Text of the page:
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Back to Business

FSB outlines our recommendations for the Government in our General Election manifesto

There are on average more than 25,000 people in each constituency who work in a small business - 7,000 of whom are self-employed. 

General Election Manifesto

Getting back to business - how the next Government can support Small Businesses. Read the full details in our manifesto.


For the last three years, the interminable uncertainty around Brexit has dragged focus, attention and imagination from the task of how to help these small businesses – how to help them survive, to grow, to create more jobs, and to improve our communities.

At this General Election, we are asking everyone who is standing for election to the Westminster Parliament to get ‘Back to Business’, and help all of these small businesses to thrive. There are a host of pressing domestic challenges that the next Government must resolve.

The UK could and should be the best place in the world to start, run and grow a business. Yet small business confidence has been in negative territory for five consecutive quarters, holding back investment, recruitment, and exports.

A Government on the side of small business could and should turn this tide, starting by resolving the long standing frustrations holding small firms back: the scourge of late payments, the outdated, regressive business rates system and the taxes levied on the already high cost of employment that make it harder to either employ more people or raise wages.

What are we asking for?

The UK’s economy should be the best place in the world to start, run and grow a business

The UK economy will not work properly without more support for small businesses. If operating costs are so high that a small business cannot take on another employee; if a small firm is waiting months on end for payment for work they have already done; if innovative projects can’t be funded or if individuals spend more time on paperwork than on running their business, then small businesses, everyone they employ, and the UK as a whole loses out. The next Government can and should fix these problems. When it does so, it should ensure there is certainty, consistency and predictability for businesses.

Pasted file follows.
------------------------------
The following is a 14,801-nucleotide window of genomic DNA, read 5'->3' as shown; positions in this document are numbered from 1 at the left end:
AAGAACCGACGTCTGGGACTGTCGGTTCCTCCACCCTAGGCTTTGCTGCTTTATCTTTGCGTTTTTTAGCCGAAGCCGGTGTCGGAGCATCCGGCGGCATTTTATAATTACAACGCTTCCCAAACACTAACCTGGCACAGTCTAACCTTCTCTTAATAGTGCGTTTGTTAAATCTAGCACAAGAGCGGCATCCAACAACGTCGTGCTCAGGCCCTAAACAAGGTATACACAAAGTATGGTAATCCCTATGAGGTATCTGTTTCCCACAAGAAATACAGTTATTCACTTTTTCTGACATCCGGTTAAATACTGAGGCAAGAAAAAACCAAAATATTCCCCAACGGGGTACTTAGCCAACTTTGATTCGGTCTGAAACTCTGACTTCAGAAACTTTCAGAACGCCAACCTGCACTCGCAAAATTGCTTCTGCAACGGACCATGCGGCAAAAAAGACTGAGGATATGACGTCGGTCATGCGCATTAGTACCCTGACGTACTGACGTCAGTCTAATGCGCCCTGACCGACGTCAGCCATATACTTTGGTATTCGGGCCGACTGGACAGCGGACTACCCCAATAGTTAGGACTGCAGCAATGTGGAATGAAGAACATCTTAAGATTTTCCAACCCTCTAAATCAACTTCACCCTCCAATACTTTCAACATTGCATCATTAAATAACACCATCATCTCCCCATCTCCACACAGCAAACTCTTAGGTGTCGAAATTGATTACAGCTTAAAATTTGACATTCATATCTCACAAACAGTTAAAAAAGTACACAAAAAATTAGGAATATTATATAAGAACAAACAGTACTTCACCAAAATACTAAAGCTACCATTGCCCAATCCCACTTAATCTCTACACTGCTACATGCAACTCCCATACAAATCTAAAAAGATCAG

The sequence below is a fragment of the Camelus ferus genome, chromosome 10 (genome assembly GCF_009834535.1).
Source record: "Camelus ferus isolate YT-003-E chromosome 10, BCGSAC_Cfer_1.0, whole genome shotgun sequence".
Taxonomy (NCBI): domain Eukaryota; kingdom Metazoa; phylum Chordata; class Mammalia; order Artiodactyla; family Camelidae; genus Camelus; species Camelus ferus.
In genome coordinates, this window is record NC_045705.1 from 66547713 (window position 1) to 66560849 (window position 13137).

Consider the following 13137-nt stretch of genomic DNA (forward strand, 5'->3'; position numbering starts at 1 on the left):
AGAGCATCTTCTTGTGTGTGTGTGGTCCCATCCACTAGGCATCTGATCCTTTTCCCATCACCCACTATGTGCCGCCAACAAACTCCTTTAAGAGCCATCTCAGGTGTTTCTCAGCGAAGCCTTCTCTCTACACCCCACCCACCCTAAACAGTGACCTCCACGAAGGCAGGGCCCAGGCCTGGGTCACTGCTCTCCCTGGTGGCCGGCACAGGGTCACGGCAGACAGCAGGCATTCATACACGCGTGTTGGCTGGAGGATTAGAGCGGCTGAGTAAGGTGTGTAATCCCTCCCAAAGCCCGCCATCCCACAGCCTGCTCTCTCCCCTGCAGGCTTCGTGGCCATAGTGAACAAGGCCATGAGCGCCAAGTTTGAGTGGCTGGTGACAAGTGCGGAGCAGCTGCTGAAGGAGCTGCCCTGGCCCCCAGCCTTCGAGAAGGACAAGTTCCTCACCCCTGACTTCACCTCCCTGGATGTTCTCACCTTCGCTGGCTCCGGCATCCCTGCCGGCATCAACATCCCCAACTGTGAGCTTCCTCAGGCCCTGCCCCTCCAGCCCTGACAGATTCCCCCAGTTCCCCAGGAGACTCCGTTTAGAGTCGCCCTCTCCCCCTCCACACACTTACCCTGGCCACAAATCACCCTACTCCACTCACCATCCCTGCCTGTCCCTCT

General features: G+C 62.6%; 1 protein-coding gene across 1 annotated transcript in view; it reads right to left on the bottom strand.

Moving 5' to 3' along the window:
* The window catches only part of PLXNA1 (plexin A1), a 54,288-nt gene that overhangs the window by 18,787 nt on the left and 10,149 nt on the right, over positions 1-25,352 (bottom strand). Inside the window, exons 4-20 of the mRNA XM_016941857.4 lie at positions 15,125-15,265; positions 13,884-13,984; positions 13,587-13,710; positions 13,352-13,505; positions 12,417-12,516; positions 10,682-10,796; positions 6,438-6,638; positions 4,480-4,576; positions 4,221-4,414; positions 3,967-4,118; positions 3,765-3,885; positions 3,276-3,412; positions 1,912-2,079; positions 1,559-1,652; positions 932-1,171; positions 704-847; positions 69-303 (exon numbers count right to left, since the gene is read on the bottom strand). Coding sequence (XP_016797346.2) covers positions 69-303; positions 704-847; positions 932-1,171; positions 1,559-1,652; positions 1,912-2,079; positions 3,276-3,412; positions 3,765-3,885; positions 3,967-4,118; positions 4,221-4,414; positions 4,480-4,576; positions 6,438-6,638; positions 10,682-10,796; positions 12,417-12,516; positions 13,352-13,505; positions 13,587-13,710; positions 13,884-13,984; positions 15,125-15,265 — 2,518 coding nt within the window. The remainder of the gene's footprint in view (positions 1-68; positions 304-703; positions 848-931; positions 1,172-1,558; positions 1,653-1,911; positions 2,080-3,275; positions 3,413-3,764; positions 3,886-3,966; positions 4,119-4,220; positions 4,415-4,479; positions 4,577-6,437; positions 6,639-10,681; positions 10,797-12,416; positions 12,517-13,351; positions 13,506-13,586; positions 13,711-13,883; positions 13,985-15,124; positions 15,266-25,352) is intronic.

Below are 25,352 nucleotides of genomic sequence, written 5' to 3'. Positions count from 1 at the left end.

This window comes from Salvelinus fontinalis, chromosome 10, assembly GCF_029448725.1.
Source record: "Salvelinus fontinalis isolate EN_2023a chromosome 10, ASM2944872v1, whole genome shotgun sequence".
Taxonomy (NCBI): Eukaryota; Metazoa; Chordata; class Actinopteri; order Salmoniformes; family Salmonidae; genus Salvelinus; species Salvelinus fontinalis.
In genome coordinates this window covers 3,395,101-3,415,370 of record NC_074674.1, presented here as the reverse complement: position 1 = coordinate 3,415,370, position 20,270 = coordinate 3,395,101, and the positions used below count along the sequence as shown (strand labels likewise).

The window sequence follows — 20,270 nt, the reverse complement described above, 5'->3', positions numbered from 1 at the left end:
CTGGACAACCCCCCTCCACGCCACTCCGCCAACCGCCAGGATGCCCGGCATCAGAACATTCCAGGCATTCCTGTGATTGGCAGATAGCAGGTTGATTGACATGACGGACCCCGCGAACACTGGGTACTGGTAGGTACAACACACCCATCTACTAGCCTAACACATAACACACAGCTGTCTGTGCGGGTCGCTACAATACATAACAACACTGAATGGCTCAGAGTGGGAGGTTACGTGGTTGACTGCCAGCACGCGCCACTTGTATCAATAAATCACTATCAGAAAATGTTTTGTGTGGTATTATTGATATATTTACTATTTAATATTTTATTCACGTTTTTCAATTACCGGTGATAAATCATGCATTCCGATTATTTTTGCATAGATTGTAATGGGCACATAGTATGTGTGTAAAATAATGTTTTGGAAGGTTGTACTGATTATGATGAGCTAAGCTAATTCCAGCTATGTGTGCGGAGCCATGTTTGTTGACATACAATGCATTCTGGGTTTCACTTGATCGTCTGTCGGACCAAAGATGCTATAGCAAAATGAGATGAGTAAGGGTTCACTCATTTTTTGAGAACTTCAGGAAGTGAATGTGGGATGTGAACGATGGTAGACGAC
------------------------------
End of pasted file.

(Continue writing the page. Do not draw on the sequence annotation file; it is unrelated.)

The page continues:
The Government should:
  • Fundamentally reform business rates, first by removing more small businesses from the system altogether and enhancing and making permanent the retail discount.
  • Cut the Jobs Tax by uprating the Employment Allowance so once again no small businesses employing four people on the National Living Wage pay any Employer NICs.
  • Pledge never to single out the self-employed for any tax rises, recognising and rewarding the risk inherent in self-employment, particularly in relation to Class IV National Insurance Contributions and dividend taxation for incorporated businesses.
  • Delay the implementation of IR35 requirements in the private sector before the impact on the public sector is properly understood.
  • Rule out any stealth tax rises on fuel duty or the Insurance Premium Tax, and maintain a sensible system of Entrepreneur’s Relief.

Payments and contracts

The Government should:
  • End the scourge of late payment once and for all, hold Boards accountable for poor payment by making the audit committee of every large business responsible for payment practices, empower the Small Business Commissioner and ban late payers from all public sector procurement.
  • Help small businesses enforce contracts and resolve commercial disputes, cutting the time it takes to go through the civil courts and promote alternative ways of resolving disputes without resorting to litigation.
  • Give small and micro businesses the same protection that individual consumers receive in regulated markets like energy, protecting them from rip-off fees.